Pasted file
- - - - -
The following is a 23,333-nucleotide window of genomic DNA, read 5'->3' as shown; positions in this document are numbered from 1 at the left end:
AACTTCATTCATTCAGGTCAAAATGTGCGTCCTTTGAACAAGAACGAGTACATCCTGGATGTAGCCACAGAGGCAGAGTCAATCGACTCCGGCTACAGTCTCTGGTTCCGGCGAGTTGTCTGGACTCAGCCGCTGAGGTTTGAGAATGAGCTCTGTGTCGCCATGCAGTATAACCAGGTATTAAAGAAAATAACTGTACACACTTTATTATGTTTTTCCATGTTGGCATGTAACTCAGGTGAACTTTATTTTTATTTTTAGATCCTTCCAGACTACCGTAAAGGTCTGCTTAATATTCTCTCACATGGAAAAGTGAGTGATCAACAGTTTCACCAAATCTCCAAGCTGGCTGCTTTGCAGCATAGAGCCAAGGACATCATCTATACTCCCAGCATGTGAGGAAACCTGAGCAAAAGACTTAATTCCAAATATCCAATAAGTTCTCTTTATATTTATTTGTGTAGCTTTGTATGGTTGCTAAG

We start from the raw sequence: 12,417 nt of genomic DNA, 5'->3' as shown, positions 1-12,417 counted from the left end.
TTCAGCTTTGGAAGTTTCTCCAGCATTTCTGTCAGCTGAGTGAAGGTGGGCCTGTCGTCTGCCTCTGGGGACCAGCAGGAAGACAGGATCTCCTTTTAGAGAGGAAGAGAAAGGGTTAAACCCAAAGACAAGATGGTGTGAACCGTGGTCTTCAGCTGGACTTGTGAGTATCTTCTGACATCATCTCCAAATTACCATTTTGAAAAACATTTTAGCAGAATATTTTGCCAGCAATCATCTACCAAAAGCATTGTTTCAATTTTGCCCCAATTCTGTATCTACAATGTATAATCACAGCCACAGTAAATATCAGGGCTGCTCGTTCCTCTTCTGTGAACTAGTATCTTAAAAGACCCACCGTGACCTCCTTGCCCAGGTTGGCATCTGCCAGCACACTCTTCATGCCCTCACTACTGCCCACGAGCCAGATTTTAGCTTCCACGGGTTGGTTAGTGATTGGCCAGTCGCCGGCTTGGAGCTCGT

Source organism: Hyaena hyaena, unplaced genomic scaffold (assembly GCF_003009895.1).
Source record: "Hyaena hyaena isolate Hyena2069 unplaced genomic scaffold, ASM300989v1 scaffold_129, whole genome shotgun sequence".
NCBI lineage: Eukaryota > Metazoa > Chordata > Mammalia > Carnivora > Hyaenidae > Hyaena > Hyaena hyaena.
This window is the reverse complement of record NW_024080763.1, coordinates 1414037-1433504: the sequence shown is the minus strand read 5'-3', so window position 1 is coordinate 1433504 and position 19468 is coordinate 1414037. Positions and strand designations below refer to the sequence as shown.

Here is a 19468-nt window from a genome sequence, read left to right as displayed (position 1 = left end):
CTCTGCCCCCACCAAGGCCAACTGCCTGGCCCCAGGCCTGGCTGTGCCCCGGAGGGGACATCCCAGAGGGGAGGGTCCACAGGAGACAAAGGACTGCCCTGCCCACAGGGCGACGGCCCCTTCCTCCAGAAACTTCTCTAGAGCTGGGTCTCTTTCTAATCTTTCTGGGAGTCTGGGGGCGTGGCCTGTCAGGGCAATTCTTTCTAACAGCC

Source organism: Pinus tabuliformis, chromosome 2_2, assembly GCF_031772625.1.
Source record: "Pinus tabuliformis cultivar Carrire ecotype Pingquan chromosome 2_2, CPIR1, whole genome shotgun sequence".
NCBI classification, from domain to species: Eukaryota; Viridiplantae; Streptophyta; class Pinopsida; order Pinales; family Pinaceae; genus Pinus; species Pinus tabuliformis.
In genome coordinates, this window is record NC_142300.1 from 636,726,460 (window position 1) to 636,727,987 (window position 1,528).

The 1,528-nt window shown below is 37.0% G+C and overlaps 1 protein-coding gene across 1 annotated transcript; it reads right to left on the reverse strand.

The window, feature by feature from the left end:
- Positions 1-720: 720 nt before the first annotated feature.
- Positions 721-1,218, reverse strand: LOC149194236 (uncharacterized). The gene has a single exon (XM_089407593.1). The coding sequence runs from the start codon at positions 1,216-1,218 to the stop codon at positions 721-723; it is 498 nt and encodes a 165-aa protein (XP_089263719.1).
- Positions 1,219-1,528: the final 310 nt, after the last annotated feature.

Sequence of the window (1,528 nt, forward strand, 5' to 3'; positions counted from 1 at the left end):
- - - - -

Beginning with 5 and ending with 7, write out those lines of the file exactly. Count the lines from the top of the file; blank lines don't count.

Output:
Source organism: Hyaena hyaena, unplaced genomic scaffold (assembly GCF_003009895.1).
Source record: "Hyaena hyaena isolate Hyena2069 unplaced genomic scaffold, ASM300989v1 scaffold_129, whole genome shotgun sequence".
NCBI lineage: Eukaryota > Metazoa > Chordata > Mammalia > Carnivora > Hyaenidae > Hyaena > Hyaena hyaena.